|
|
The Suburbanite
  • Diebold, university team for cloud computer class

  • University of Akron students and Diebold engineers are teaming up to explore the uncharted virtual world of cloud computing. Akron is offering a cloud computing course series that strives to turn concepts into reality.

    • email print
  • Diebold engineers and University of Akron students are teaming up to explore the clouds, as in cloud computing.
    Six of the company’s engineers and a dozen of Akron’s computer science students will participate in three cloud computing courses at the university.
    Diebold hopes the program will help its engineers learn how industry can get more use from cyberspace resources. At the same time, the program will give the students specialized training that should allow them to help industry as soon as they graduate.
     Natalie Gainer, Diebold vice president for terminal applications software, called the program ground-breaking because most work in cloud computing has been handled by industry and researchers
    Akron officials said that only a handful of cloud computing have been offered in universities.
    “We’re starting from scratch, looking at it and teaching it from our industrial partner’s point of view,” said Kathy Liszka, a computer science professor. “In the process of taking the classes and being mentored by Diebold software engineers, our students will receive the training and job-readiness necessary for them to meet industry needs.”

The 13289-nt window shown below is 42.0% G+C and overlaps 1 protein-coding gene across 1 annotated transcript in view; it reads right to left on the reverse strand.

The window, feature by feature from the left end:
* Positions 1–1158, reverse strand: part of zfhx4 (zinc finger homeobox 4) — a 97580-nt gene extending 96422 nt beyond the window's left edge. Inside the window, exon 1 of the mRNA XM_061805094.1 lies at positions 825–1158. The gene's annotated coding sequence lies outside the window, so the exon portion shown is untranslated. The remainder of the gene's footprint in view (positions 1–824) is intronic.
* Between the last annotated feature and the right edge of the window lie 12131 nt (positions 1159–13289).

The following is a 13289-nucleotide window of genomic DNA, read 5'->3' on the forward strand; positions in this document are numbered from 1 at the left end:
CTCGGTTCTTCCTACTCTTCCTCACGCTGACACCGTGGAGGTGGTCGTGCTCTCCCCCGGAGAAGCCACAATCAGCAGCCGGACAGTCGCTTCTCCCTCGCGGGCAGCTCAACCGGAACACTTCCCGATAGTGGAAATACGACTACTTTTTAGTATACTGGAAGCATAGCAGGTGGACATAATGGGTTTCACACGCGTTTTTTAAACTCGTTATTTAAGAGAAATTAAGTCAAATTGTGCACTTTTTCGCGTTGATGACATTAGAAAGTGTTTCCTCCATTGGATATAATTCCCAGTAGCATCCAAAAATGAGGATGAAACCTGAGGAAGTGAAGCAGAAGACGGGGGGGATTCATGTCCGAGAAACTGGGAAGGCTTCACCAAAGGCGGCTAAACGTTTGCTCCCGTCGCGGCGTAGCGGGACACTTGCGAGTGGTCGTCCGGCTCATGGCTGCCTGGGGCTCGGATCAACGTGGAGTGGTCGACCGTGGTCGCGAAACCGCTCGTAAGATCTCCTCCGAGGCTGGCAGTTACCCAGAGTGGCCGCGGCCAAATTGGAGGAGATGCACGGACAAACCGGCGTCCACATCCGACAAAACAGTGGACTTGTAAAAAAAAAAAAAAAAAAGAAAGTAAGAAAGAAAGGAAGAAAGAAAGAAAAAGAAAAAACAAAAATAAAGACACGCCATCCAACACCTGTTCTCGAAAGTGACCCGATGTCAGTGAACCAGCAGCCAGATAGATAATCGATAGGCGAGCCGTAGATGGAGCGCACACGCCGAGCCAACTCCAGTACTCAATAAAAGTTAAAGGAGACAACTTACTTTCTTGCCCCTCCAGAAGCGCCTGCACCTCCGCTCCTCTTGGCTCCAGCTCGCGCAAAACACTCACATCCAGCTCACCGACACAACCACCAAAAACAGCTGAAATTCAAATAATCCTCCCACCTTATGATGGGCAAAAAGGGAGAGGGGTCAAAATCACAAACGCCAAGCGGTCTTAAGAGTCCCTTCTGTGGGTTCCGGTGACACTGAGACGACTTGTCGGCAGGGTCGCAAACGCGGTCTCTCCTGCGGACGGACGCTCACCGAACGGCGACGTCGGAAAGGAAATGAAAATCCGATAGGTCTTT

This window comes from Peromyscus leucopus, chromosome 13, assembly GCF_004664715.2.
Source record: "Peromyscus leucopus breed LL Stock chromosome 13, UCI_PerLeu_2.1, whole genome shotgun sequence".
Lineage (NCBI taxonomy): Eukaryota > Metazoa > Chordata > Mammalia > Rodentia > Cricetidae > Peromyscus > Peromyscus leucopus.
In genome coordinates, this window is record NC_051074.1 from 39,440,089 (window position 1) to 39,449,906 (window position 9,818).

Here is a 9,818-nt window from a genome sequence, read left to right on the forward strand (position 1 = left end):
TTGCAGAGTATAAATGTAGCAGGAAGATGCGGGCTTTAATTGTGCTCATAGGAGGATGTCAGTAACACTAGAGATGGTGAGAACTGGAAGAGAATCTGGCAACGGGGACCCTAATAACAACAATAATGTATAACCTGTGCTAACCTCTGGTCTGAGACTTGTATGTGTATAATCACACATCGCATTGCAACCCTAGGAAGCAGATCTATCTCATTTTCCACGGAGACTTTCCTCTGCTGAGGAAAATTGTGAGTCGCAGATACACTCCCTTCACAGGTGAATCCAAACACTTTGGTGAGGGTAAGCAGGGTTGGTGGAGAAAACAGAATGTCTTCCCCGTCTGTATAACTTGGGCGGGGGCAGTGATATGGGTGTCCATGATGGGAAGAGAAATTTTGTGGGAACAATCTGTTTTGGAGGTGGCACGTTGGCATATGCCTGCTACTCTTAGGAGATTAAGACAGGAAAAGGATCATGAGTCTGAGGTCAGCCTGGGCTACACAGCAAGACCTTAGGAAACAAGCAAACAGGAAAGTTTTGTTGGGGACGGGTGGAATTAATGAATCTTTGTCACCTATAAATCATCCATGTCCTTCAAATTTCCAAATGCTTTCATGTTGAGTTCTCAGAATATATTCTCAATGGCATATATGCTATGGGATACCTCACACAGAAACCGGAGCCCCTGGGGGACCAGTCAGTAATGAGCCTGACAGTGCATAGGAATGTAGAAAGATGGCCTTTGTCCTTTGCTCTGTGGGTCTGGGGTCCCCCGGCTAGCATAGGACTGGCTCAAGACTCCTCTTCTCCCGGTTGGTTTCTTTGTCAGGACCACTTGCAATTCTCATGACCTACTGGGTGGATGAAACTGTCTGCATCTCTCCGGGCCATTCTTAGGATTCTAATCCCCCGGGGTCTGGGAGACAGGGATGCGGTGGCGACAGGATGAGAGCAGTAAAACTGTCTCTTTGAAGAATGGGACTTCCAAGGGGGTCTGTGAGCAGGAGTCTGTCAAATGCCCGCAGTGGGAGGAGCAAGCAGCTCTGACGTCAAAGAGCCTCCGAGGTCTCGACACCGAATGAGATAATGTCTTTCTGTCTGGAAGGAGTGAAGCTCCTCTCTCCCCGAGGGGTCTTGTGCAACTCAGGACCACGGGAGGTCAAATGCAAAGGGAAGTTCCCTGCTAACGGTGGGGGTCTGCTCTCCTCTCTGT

Frank Natoli, a Diebold executive vice president and the chief innovation officer, said collaborating with Akron should help the company attract and retain top talent. At the same time Diebold employees will learn as they mentor students and help them develop new computer skills.
    Computer technology changes quickly and working with the students will help Diebold engineers refresh their skills, Natoli said.
    The classes begin this semester and continue through the spring and summer semesters of 2013. Topics cover cloud computing fundamentals, tools and platforms; cloud website pages or applications that use or combine data, presentation or functionality from multiple sources to create new services; best practices in cloud applications; and cloud security.
    Diebold engineers worked with Akron professors to shape the program’s curriculum. Company and university personnel began late last year discussing a possible cloud project and it evolved into the three classes, Gainer said.
    The Diebold engineers attending the course have done research and various projects with cloud technologies since early 2011.